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Catholic and Jewish Leaders Urge Return of Morality to the Schools

June 20, 1990
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The National Conference of Catholic Bishops and the Synagogue Council of America have teamed up on a campaign to bring morality and ethics back into the American classroom.

In an unprecedented joint statement issued Tuesday in Baltimore, Catholic and Jewish religious leaders call for a national mobilization of teachers, parents, lay leaders and government officials to make morality and human values crucial elements of the American public school education.

“We are losing our children,” the statement says, citing a host of problems plaguing today’s youth, including drug addiction, depression, suicide, promiscuity, crime, AIDS, teen pregnancy and alcoholism.

“From our perspective as religious leaders, these maladies are only symptoms of a deeper and more basic problem: a lack of fundamental values,” the statement says. “Yet we persist in cheating our children of this critically important education.”

Values such as honesty, compassion, integrity, tolerance and loyalty are not being stressed in the public school system, says the statement, which is titled “A Lesson of Value.”

The statement was developed over an 18month period in the course of regular meetings between the Bishops Conference and the Synagogue Council, an umbrella group representing the rabbinic and congregational bodies of Reform, Conservative and Orthodox Judaism.

The document itself was drafted by Auxiliary Bishop William Newman of Baltimore and Rabbi Joel Zaiman, president of the Synagogue Council.


According to Zaiman, the reluctance of American educators to instill moral and ethical teachings into their courses stems from sensitivity to the issue of the separation of church and state.

“But we’re not advocating sectarian values,” he said in an interview. “America is built on shared values like patriotism, compassion, respect for persons and property, and the notion of individual freedom. These are values that all Americans share in common, and yet they’re not being taught.”

In fact, the statement says that by excluding such shared moral values from the curriculum, the educational system actually undermines them.

The problem, says Archbishop William Keeler of Baltimore, who co-chairs the ongoing dialogue between the Bishops Conference and the Synagogue Council, is that the wrong values are being taught.

“Values are being taught, but they are values not rooted in a more ancient tradition of individual human dignity and worth,” he said in an interview.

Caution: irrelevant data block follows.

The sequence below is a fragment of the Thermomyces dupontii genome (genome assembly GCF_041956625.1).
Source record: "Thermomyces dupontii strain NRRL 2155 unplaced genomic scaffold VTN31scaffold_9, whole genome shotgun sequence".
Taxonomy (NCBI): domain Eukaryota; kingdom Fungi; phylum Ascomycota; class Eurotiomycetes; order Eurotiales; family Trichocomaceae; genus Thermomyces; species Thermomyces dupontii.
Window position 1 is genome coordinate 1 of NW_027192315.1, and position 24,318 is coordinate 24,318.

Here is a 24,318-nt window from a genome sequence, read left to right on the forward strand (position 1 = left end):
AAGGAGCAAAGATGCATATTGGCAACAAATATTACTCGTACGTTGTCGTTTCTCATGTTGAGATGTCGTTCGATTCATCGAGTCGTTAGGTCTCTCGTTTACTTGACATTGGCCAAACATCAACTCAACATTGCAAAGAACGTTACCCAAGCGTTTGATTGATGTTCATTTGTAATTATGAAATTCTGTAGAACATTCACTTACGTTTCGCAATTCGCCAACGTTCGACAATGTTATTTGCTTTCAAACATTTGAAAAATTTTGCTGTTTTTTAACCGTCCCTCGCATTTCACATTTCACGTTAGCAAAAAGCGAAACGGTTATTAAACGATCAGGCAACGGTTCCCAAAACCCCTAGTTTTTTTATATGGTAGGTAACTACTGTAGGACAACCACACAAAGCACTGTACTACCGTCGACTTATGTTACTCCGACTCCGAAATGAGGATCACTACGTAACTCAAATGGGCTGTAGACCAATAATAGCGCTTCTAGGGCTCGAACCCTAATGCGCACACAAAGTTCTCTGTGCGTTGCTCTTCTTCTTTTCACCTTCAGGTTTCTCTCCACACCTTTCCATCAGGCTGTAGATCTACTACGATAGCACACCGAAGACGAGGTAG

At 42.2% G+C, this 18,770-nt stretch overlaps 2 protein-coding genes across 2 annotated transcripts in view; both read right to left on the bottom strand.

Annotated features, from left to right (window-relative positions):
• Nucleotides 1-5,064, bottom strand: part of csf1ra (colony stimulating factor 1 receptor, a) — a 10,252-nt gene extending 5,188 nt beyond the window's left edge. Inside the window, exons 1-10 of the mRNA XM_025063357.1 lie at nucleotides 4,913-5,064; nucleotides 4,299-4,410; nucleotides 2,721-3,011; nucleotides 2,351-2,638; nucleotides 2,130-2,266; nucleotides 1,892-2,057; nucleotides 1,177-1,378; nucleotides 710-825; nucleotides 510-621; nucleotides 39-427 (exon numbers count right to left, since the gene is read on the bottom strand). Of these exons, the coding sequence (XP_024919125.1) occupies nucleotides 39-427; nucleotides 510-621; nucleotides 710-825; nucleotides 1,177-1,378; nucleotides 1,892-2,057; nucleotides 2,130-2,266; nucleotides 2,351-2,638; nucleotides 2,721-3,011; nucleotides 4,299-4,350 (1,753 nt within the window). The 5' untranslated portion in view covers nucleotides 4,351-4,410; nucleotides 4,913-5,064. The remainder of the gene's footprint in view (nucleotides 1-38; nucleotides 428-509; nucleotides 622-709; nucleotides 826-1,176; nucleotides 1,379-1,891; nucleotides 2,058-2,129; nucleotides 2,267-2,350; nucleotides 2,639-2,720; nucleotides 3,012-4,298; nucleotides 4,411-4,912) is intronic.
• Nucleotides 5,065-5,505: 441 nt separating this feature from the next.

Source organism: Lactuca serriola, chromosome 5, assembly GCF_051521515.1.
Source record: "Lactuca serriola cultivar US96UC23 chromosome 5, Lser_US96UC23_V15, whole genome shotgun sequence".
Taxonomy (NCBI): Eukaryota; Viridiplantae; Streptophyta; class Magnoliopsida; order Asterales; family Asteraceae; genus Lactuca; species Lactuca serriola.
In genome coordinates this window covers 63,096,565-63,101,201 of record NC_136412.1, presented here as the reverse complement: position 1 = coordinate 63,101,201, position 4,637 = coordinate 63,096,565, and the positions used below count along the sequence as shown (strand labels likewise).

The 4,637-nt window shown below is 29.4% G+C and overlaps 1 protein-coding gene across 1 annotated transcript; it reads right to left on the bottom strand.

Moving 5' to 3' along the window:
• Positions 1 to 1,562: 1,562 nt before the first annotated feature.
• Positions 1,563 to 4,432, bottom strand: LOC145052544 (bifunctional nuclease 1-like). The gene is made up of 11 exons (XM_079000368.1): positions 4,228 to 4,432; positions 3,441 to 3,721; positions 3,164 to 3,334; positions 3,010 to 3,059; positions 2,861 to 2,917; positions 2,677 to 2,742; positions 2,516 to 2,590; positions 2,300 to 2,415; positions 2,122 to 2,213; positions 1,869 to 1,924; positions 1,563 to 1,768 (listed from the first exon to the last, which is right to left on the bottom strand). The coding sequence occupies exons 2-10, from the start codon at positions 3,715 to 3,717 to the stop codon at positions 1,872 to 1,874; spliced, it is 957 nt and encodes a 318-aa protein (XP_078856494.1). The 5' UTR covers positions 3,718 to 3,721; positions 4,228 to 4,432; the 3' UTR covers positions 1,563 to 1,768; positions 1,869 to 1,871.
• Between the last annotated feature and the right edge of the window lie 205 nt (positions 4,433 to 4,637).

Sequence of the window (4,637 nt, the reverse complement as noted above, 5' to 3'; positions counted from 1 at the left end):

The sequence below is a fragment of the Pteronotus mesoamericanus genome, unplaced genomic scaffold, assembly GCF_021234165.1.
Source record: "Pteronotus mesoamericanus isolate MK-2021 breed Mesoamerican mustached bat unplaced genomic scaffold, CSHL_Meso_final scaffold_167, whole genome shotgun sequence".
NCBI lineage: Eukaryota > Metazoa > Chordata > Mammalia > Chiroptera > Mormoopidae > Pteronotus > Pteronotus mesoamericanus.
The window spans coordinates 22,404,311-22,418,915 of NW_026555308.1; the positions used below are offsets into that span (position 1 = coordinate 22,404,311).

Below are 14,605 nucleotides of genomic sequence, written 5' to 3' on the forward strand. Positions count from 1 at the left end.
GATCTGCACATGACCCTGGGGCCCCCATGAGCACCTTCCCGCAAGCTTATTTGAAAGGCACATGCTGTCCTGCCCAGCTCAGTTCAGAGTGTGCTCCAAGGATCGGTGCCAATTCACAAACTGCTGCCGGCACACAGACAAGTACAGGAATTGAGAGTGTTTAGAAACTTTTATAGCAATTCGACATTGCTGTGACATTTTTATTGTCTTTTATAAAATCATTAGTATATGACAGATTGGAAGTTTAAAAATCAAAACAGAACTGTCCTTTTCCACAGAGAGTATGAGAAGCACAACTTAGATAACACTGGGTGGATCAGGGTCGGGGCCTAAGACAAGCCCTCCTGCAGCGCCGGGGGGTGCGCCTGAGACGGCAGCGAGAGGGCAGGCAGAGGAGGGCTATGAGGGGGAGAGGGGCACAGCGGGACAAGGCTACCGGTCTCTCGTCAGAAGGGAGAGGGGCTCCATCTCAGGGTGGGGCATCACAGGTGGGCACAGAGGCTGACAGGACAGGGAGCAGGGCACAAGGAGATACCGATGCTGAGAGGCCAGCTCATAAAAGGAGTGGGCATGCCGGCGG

To illustrate his point, Keeler cited the example of sex education classes. He complained that children are being taught about contraception and disease prevention, but not about the mutuality of a sexual relationship, marriage and love.

“We would like to see the components of great civic virtues specifically folded into the teaching process,” he said.

To accomplish this, the Synagogue Council’s Interreligious Affairs Committee and the Bishops Conference’s Committee for Ecumenical and Interreligious Affairs have proposed a number of recommendations:

* the establishment of state committees to create new morality-conscious curricula;

* the convening of conferences of teachers, administrators, parents and students at the state and local levels;

* the creation of educational programming in the media to complement school curricula; and

* the underwriting of special school programs by foundations.


The two groups also hope to formalize their partnership with the establishment of a joint commission that would meet regularly to evaluate matters in Congress and the courts that relate to the promotion of values in America.

“If this effort gets buried, it’s because no one will take up our call. If it can be demonstrated that there is no risk to the school bodies and the notion of church and state, then I think it can be implemented,” Zaiman said.

Both Zaiman and Keeler agree that “A Lesson of Value” is not the answer to all of the various social ills facing American youth, but they say it is a step in the right direction.

“We don’t say this solves everything. But what we do say is that a child with a poor self image who doesn’t have a sense of deeper values is going to be more likely to tumble into drugs,” said Keeler.

But others will have to join in, Zaiman said. “It has to be a broad effort.” The statement is calling on all faith groups to help create enough pressure to put the issue on the national agenda.

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